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Editor of Chinese website, missing for a month, arrested on anti-state charges

This statement was originally published on cpj.org on 25 June 2015.

The editor of a Chinese human rights news website was formally arrested June 19 on charges of "inciting subversion of state power," according to news reports. Over a month ago, 60-year-old Liu Xinglian, an editor of Rose China and the secretary-general of Rose Group, a Hubei province-based human rights organization that operates the website, was secretly taken from his home. At that time, Liu's daughter's attempt to file a missing person's report was rebuffed by local authorities, according to Radio Free Asia.

Liu's arrest, by the Wuhan Municipal Public Security Bureau in Hubei province, could be related to his publishing and reposting human rights news on Rose China, Pan Lu, the deputy director of Rose Group, told the Committee to Protect Journalists.

"The crime of 'inciting subversion of state power' is frequently employed by the Chinese government to silent dissenting journalists. It is a vague charge, almost impossible to defend against and nearly always resulting in a hard jail sentence," said CPJ Asia Program Coordinator Bob Dietz. "We call on Chinese authorities to drop the charges against Liu Xinglian immediately and release him from prison."

In March--while meetings of the National People's Congress, China's legislature, and the Chinese People's Political Consultative Conference, a national advisory body of mostly non-Communist-Party delegates, were being held in Beijing--the police put Liu under house arrest for over a month to prevent him from going to the capital to protest. At the time, police warned Liu to disassociate himself from Rose Group to avoid further detention, according to news reports citing Pan Lu.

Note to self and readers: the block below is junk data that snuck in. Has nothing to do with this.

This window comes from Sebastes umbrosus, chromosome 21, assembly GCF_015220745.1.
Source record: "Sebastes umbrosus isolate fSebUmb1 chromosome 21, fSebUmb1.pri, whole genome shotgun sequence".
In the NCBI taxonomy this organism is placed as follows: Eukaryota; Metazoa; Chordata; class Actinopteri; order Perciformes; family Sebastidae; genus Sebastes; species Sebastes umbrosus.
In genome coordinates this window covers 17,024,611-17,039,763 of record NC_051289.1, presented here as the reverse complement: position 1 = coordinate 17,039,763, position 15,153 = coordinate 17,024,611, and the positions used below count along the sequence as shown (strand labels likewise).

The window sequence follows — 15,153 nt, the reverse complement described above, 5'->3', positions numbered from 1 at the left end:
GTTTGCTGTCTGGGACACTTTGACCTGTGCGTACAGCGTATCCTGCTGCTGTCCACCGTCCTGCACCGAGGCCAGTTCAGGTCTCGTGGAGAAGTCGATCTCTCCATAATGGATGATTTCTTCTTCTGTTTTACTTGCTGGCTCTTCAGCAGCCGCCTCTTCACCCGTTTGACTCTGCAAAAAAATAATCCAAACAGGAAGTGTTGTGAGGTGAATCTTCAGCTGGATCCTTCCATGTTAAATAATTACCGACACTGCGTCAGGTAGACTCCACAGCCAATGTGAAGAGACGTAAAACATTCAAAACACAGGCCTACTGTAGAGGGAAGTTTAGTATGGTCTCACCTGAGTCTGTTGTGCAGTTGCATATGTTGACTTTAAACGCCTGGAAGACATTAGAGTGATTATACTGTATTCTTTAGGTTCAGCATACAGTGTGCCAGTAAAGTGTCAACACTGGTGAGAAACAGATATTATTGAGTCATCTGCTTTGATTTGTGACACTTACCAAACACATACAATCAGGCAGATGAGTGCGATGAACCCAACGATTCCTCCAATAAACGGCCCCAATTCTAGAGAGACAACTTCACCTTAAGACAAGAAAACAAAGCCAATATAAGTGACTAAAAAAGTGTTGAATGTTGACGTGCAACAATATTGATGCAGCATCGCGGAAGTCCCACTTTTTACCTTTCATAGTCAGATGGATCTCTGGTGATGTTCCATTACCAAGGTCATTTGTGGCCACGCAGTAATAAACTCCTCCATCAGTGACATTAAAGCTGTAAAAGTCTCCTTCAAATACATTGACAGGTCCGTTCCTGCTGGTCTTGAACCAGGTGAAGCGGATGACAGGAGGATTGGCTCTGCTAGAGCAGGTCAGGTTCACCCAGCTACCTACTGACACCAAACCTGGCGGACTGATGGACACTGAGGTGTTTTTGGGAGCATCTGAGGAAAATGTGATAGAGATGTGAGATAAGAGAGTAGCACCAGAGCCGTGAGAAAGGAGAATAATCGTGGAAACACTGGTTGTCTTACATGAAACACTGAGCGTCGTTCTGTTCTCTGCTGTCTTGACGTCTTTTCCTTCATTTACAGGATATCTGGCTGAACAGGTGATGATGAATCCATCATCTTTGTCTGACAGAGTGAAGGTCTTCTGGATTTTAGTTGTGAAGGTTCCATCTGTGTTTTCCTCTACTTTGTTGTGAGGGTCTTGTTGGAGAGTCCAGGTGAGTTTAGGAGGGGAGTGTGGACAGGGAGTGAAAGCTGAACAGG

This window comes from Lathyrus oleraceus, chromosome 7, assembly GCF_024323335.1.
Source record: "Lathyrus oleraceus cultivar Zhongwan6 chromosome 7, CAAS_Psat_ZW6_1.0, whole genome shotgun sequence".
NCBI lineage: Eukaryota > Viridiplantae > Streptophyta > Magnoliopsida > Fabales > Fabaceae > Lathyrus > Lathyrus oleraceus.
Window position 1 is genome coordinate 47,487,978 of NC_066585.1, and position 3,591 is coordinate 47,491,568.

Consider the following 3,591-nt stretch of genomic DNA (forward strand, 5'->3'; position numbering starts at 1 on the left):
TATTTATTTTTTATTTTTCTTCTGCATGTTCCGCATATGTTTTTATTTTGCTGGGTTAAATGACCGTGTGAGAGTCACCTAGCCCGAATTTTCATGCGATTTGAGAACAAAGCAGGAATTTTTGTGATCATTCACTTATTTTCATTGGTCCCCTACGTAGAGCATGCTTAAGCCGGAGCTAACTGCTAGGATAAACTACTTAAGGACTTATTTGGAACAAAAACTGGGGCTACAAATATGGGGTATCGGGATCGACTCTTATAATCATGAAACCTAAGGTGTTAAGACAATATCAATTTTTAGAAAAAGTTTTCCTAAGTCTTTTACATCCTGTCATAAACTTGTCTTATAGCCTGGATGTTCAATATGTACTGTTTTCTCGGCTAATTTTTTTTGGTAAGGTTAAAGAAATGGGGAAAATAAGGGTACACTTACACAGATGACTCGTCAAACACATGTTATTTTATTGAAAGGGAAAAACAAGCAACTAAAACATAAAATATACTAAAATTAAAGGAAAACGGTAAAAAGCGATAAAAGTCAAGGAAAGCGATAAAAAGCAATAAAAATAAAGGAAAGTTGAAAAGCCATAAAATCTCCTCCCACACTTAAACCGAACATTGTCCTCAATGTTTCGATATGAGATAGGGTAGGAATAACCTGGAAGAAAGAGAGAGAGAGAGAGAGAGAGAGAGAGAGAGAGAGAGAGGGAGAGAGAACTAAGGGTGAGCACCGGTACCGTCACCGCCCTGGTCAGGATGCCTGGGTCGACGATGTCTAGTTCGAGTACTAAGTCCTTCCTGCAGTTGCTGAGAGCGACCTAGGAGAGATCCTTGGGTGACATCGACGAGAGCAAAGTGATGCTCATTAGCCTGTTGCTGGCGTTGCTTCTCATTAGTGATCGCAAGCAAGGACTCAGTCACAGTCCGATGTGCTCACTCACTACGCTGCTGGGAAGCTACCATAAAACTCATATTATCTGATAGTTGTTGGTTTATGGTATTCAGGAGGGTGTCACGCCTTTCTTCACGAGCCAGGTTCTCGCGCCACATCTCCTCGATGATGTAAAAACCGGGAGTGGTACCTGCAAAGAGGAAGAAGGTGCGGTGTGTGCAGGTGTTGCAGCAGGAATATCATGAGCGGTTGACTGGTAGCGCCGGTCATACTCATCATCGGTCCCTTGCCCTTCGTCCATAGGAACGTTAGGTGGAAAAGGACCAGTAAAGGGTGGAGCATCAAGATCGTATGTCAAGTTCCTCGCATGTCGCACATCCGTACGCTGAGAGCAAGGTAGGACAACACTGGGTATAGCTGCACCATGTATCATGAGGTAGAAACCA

Rose Group was formed in 2014 by Liu Xinglian, a businessman from Hainan Province in southern China, and other human rights activists. Besides operating the website Rose China, the group has published 12 open letters to President Xi Jinping, calling on him to hold political dialogue with Chinese citizens and to strive for peaceful democratic transition. By the end of 2014, over 1900 people had signed the letters, according to the group's annual work report. Members of the Rose Group have also tried to register the affiliated China Human Rights Observer as a non-governmental organization with the Ministry of Civil Affairs, on the premise that the Chinese Constitution guarantees the freedom of association, but without success.

In January, the director of the Rose Group, prominent pro-democracy activist Qin Yongmin, was also taken from his home by police. Several days later, the police detained his wife. Authorities have provided no notification to their families regarding the detention, and their whereabouts are unknown, Pan told CPJ.

Radio Free Asia reporter's brothers in China face anti-state charges

In a separate case, Washington D.C.-based Uighur journalist Shohret Hoshur, sent CPJ a message saying that on May 28 charges had finally been brought against two of his brothers, Shawket and Rehim, who have been detained since August. Hoshur, who works for the U.S.-government funded Radio Free Asia (RFA), is convinced they are being put on trial to punish him for his outspoken reporting, although officially they have been charged with "leaking state secrets," he says.

Another of Hoshur's brothers, Tudaxun, was sentenced to five years in prison last year on similar state security charges.

Read more on this story on CPJ's site.




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